Resources

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Resources

Explore a selection of working papers and scholarly resources related to the “Beyond the Future of Work” project.

COVID-19 Hot Spots:

In the summer of 2020 The Rapoport Center published four reports on COVID-19 “hotspots,” which foregrounded workers’ experiences of the pandemic and excavated the historically entrenched legal and political drivers that have made certain workers both essential and expendable.

Property Rights from Above and Below: Mining and Distributive Struggles in South Africa: 

This report traces legal battles over mining in South Africa at the levels of international, domestic, and customary law. It outlines the tensions between competing conceptions of property rights, arguing that the very definition of property—not just the distribution of its entitlements—is at the heart of contemporary struggles.

Expanding the Scope for Social and Economic Rights Litigation in Ghana and South Africa: South Africa Workshop White Paper:

This paper details the proceedings and debates that emerged from a two-day workshop in South Africa. The event, “Towards a Constitutional Political Economy – Transition and Transformation,” was held at the Kramer Law School at the University of Cape Town on May 20-21, 2017. It convened a group of heterodox economic thinkers with prominent social and economic rights advocates and policymakers to explore the prospect of reconstructing the South African political economy.

Power, Participation, and Private Regulatory Initiatives Human Rights Under Supply Chain Capitalism

This volume, which grew out of several meetings at the Rapoport Center and is edited by Center faculty and staff, was published by the University of Pennsylvania Press in 2021. It brings together academics and practitioners from a number of regions throughout the world to engage in theoretical analysis, case study exploration, and reflection on a variety of Private Regulatory Initiatives, designed to certify that actors along the supply chain conform to certain codes of conduct. Theorizing outward from the work of practitioners and activists on the ground, the book brings essential but often overlooked questions to the scholarly debates on business, human rights, and global governance.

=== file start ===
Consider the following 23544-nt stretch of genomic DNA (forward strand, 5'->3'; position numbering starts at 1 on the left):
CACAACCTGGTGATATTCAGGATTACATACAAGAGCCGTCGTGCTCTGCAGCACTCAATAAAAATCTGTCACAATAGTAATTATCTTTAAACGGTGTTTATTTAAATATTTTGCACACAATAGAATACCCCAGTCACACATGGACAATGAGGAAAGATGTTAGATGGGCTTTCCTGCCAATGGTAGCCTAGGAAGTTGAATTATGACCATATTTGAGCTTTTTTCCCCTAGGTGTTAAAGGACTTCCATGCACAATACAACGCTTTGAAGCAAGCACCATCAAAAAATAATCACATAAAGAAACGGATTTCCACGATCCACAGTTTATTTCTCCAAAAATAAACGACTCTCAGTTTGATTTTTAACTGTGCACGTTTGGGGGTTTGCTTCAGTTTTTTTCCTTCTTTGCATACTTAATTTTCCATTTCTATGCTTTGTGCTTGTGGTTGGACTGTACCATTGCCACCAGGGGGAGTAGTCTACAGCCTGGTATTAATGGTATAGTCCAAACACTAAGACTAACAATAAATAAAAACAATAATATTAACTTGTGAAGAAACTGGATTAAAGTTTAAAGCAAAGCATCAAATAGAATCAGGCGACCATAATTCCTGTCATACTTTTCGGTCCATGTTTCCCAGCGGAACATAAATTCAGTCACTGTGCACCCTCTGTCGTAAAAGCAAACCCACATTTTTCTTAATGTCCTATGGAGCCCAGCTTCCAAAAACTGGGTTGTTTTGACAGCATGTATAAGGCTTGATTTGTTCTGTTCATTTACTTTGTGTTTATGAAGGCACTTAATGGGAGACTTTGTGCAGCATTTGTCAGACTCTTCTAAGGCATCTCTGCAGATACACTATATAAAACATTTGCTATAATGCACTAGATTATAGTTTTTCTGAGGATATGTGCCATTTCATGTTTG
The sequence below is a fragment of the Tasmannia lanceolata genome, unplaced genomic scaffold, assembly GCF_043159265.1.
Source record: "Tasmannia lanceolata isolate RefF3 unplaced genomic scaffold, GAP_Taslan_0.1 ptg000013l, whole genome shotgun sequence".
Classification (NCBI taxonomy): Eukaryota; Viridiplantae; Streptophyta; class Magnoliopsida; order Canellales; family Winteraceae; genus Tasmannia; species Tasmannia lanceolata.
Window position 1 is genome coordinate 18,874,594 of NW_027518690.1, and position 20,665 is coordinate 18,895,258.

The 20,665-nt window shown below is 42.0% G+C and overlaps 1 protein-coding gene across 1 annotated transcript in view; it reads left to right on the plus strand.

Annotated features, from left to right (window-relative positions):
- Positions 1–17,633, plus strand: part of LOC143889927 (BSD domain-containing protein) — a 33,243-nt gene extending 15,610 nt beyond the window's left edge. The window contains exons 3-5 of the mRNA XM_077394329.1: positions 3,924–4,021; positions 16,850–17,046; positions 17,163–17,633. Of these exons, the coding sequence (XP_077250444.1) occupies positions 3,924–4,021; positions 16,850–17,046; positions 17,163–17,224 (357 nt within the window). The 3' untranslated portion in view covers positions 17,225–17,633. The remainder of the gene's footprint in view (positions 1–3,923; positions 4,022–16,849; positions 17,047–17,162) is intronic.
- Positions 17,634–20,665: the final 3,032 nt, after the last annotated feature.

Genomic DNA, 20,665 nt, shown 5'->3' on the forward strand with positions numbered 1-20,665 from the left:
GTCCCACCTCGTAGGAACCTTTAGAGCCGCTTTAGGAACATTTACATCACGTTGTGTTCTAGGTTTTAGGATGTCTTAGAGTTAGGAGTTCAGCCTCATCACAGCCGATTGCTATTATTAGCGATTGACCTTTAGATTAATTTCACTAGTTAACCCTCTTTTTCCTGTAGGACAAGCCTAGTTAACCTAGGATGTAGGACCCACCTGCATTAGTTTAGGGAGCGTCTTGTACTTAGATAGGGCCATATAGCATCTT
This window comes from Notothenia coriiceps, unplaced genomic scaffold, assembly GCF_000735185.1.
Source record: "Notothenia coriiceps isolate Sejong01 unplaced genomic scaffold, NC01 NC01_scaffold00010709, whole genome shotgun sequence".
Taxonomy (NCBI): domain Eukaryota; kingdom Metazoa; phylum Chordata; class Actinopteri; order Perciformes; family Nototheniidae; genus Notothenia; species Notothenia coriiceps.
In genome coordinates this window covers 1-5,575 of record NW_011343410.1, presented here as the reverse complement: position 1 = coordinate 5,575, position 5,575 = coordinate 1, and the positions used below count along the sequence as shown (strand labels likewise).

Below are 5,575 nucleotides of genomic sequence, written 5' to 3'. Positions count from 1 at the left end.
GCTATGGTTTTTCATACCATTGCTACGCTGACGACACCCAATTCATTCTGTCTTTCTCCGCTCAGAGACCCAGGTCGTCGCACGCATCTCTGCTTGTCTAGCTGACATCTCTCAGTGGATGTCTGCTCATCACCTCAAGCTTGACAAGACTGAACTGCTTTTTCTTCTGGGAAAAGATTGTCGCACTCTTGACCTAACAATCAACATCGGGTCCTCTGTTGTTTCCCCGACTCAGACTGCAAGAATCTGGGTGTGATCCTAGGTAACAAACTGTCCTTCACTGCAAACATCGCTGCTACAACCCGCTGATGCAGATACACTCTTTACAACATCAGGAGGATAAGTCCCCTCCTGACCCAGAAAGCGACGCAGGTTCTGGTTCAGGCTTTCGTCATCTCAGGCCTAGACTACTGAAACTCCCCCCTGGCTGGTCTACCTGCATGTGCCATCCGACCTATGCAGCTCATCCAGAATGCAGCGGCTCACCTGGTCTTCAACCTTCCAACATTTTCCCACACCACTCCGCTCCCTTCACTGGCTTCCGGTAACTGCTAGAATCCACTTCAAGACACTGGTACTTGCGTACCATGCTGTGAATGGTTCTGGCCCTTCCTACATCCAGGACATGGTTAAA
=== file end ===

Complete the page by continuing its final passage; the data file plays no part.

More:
Human rights and Economic Inequality [Special Issue, Humanity Journal 10(3) (2020)]

This special issue on human rights and inequality was conceptualized by, and features contributions from, past and current Rapoport Center team members. It engages with a variety of pressing themes and topics, including redistribution and ecological overshoot, the New International Economic Order, debt, taxation and poetics.

Beyond Inequality: New Paradigms for Addressing the Future of Work [Forthcoming]

This book attempts to contest and transform two of the most significant scholarly and political discourses around economic injustice today: those concerning global inequality and those about the “future of work.” It does so by moving beyond routine short-hand accounts of inequality and bringing into conversation the critical methods of racial capitalism, world-systems theory, and distributional analysis in order to enable us to address the range of very complex, historical, productive, extractive, and distributive processes that enable the world’s great disparities in power, wealth, and status to which conceptions of the future of work and livelihood are central. All three of these approaches are essential to understanding and challenging the structures and longstanding patterns that create and sustain pernicious asymmetries of wealth and power, within as well as among countries, especially in the world of work and the landscapes of livelihood.

The annotated bibliographies linked below function as a living resource for scholars, students, and activists that are researching, organizing around, and studying the various worlds of work and livelihood.

Bibliography on Labor, Human Rights & Inequality

Beyond Inequality: The Past, Present, and Future of Work

Beyond the Future of Work: New Paradigms for Addressing Global Inequality

Please feel free to email us additional resources, including your own work: humanrights@law.utexas.edu.